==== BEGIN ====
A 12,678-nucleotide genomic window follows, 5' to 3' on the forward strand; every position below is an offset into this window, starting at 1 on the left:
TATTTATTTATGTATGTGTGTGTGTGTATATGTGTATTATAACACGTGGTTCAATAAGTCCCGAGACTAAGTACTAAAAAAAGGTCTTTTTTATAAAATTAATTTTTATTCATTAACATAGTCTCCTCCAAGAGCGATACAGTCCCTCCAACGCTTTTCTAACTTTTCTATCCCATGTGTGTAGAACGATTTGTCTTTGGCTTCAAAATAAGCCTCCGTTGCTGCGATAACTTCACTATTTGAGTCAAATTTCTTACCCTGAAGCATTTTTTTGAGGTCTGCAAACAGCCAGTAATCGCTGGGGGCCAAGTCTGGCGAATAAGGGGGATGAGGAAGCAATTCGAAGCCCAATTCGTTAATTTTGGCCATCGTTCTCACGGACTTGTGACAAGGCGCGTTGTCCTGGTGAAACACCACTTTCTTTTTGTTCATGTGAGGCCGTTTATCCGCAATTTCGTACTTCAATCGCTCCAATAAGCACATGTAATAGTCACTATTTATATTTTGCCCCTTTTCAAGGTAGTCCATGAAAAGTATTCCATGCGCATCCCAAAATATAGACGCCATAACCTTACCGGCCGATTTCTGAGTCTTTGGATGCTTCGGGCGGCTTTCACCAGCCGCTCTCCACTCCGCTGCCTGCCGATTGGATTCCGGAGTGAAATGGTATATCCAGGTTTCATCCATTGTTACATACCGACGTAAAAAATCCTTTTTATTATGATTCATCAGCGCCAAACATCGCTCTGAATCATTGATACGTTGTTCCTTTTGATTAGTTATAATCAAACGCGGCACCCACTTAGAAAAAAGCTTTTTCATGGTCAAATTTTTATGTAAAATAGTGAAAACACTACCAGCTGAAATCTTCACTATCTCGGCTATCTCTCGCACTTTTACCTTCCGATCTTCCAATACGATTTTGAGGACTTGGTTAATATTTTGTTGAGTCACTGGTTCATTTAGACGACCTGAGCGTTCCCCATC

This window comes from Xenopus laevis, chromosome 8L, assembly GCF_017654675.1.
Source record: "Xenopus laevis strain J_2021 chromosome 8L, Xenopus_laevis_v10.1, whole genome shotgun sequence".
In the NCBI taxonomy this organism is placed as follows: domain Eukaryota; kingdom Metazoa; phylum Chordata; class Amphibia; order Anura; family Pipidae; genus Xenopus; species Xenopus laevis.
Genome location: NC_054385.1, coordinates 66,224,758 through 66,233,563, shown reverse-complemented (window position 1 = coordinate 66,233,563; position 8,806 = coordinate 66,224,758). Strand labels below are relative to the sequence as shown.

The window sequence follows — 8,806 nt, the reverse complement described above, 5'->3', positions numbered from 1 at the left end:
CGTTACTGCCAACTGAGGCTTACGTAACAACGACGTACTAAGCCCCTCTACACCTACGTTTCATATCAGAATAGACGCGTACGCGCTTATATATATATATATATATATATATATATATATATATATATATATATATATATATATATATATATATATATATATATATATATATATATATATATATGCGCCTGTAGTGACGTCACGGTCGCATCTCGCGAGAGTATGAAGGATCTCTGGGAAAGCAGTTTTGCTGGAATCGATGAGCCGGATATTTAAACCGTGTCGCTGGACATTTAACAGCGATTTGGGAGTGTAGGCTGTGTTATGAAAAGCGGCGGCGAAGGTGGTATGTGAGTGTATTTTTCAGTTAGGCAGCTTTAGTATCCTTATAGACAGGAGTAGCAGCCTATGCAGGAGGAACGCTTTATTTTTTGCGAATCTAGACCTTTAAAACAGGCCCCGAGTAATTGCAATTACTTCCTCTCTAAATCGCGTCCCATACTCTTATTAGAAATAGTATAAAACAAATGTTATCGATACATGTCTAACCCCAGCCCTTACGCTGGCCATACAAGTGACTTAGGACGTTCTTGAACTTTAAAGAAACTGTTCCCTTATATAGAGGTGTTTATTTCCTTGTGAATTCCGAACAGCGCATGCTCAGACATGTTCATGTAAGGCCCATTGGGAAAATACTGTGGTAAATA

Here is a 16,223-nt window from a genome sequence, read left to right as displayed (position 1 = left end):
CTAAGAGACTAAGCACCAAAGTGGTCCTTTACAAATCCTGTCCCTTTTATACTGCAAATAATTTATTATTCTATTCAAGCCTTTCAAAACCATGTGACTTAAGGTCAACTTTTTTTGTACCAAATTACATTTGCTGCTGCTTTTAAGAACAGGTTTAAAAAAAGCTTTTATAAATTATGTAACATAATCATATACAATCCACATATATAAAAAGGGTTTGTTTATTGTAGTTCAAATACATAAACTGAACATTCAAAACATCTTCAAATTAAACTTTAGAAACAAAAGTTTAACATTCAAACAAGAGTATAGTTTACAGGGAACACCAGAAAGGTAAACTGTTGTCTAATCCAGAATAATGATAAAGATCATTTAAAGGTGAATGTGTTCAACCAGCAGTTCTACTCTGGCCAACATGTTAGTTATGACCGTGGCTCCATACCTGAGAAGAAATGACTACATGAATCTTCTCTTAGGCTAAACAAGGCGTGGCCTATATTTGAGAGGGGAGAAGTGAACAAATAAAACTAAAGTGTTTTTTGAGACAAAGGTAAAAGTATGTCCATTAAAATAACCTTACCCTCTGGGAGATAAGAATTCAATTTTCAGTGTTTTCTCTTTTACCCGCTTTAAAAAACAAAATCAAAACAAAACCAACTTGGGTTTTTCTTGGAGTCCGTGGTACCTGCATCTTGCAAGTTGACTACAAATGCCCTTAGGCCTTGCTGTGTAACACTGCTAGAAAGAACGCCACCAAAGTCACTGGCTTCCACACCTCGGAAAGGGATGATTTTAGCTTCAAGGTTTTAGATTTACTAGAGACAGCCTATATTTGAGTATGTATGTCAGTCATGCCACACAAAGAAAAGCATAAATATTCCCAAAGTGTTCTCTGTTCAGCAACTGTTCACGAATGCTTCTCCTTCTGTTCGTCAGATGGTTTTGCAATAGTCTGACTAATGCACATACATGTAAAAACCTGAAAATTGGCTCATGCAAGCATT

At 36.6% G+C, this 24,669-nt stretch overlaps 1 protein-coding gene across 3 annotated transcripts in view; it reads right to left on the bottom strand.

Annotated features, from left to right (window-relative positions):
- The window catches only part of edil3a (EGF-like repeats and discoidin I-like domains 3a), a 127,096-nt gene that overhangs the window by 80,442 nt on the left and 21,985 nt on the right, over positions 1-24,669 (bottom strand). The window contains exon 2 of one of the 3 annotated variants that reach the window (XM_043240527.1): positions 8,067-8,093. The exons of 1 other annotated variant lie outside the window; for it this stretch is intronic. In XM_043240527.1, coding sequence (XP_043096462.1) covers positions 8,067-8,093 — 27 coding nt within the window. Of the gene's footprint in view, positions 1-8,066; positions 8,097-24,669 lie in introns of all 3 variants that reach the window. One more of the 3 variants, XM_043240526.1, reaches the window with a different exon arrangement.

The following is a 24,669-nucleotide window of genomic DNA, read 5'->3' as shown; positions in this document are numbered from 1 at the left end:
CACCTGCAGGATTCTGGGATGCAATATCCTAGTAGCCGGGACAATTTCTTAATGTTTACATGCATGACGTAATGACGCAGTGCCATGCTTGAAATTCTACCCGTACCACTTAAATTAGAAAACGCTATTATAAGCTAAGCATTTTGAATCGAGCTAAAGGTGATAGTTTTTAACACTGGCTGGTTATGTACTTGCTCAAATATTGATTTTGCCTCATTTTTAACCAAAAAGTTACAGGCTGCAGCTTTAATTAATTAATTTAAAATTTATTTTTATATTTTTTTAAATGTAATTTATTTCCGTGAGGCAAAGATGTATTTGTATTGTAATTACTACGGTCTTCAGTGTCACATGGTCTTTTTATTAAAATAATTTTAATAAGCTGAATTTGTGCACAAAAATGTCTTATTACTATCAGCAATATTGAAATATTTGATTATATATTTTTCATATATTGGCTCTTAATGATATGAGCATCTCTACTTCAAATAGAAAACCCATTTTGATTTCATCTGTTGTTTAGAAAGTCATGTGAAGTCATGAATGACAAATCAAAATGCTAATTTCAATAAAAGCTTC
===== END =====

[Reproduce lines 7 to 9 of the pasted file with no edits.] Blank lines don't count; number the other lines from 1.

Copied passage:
The window sequence follows — 8,806 nt, the reverse complement described above, 5'->3', positions numbered from 1 at the left end:
CGTTACTGCCAACTGAGGCTTACGTAACAACGACGTACTAAGCCCCTCTACACCTACGTTTCATATCAGAATAGACGCGTACGCGCTTATATATATATATATATATATATATATATATATATATATATATATATATATATATATATATATATATATATATATATATATATATATATATATATATGCGCCTGTAGTGACGTCACGGTCGCATCTCGCGAGAGTATGAAGGATCTCTGGGAAAGCAGTTTTGCTGGAATCGATGAGCCGGATATTTAAACCGTGTCGCTGGACATTTAACAGCGATTTGGGAGTGTAGGCTGTGTTATGAAAAGCGGCGGCGAAGGTGGTATGTGAGTGTATTTTTCAGTTAGGCAGCTTTAGTATCCTTATAGACAGGAGTAGCAGCCTATGCAGGAGGAACGCTTTATTTTTTGCGAATCTAGACCTTTAAAACAGGCCCCGAGTAATTGCAATTACTTCCTCTCTAAATCGCGTCCCATACTCTTATTAGAAATAGTATAAAACAAATGTTATCGATACATGTCTAACCCCAGCCCTTACGCTGGCCATACAAGTGACTTAGGACGTTCTTGAACTTTAAAGAAACTGTTCCCTTATATAGAGGTGTTTATTTCCTTGTGAATTCCGAACAGCGCATGCTCAGACATGTTCATGTAAGGCCCATTGGGAAAATACTGTGGTAAATA

Here is a 16,223-nt window from a genome sequence, read left to right as displayed (position 1 = left end):